The cigar sheets of this invention resemble natural sponge or coral under magnification, and contain numerous voids, spaces, air traps, etc. of various geometric shapes separated by thin often continuous feathery or leaf-like walls. The appearance is similar to the structure of natural animal or plant matter which may in part explain the extraordinary success of its substitution for high quality natural leaf.

Normal natural cigar tobacco leaf is essentially nonporous and exhibits a density of about 0.59 g/cc. Reconstituted cigar sheet typically is prepared to a density of 0.5 g/cc and a thickness of 0.0027 inch. The foamed sheets of this invention ordinarily are manufactured to a thickness of at least 0.003 inch for wrapper and at least 0.007 for binder, at a sheet weight of about 3 g/ft.2 for wrapper and about 5 g/ft.2 for binder preferably, the cigar tobacco sheets are essentially non-porous.

As set forth in the following Examples representing the preferred embodiments of the invention all parts are by weight unless otherwise designated and the terms and tests employed are as defined in the following passage.


Foam Density: a sample of the foam is transferred to fill a cup of calibrated volume, the weight of foam determined and then divided by the cup volume to give foam density.

Percent Equilibrated Sheet Moisture: values for percent moisture are obtained using a drying temperature of 95 C and a drying time of two hours. The percent moisture is calculated as follows: ##EQU1##

Sheet Weight: Unless otherwise specified, the term sheet weight refers to the dry weight of sheet per unit of area. The drying conditions used in the determination of the bone-dry weight of a representative sheet area are the same as those used in the determination of percent moisture given above. When less than one square foot of sheet is dried, the bone-dry weight obtained is converted to the weight of one square foot.

Sheet Porosity: The rate of air transmission through a sheet sample is measured with a Gurley Densometer (Model No. 4110, FIG. 12). Porosity is expressed as the time in seconds, required for 300 ml. of air to pass through a standard sheet area. The smaller the number of seconds, the more porous is the sheet sample. If the time is greater than 5 minutes, the sheet is considered non-porous.

Sheet Thickness: A Federal gauge (Model No. 57b -1-Y-7692, FIG. 13) is used to measure the sheet thickness. The procedure involves insertion of the sheet under the anvil of the Federal gauge and reading the thickness in mils (thousandths of an inch).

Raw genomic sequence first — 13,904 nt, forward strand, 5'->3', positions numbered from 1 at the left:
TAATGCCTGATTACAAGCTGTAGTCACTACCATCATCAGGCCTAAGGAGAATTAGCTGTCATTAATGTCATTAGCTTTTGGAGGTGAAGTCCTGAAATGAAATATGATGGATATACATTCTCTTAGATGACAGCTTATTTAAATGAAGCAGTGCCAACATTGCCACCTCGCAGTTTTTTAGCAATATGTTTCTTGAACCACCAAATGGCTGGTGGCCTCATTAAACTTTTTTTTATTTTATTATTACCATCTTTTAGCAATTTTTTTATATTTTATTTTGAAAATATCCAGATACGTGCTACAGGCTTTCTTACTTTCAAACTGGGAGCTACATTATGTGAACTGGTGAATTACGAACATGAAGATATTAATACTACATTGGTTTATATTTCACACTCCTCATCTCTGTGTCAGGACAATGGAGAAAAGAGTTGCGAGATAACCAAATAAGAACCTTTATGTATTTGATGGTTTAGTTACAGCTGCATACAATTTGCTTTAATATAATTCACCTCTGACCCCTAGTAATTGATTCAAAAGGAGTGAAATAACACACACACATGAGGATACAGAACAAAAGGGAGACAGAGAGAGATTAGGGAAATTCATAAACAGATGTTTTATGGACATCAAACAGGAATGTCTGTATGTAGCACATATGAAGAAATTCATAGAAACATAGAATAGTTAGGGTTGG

Sheet Density: The sheet density (weight/volume) is caculated from a formula using dry sheet weight in gm/ft2 and the equilibrated (68% RH, 72 F) Federal gauge sheet thickness in mils. Sheet density is expressed in gm/cc. The sheet density is calculated using a formulation derived as follows: ##EQU2##

Viscosity: Viscosities are measured on a Brookfield RVF viscometer, spindle No. 4 at 20 rpm, at temperatures of 16-25 C.

Bubble Size Determination: The foam was mounted on a microscope slide and under the microscope, sections of the foam were randomly photographed. Five photographed specimens of each foam were then enlarged and inspected, the bubbles measured, and the bubble size distribution determined by counting.

Tensile Strength Determination: Sheets are measured for tensile strength on a Standard Scott Tester (Model No. IP-2). Test samples are cut with a razor to 1 inch 4 inch dimensions using a 1 inch 4 inch metal template. Samples are cut from the sheet in both the length (longitudinal) and width (Transverse) of the sheet. The tensile strength refers to the load per inch of sample required to break the sample strip and is recorded in gram/inch.


A baseweb composition containing non-tobacco ingredients is prepared. 845 Pounds of 3.39% aqueous dispersion of highly-refined sulfite pulp is charged into a Cowles mixer-equipped vacuum tank and 160 pounds of water added. 17.2 Pounds of guar gum prewetted with 30 pounds isopropyl alcohol is added with agitation to the pulp and stirring continued under a vacuum of 28 inches for 45 minutes. Then 1.5 pounds of 85% H3 Po4 diluted with 10 pounds of water is added to the dispersion followed by 6 pounds of 80% solution of the trimethyl ether of trimethylolmelamine prediluted with 20 pounds of water. Mixing under vacuum is continued for 30 minutes. A dispersion of 3.7 pounds of diatomaceous earth, 13.5 pounds triethylene glycol and 90 pounds of H2 O is then added and allowed to mix for an additional 15 minutes under vacuum.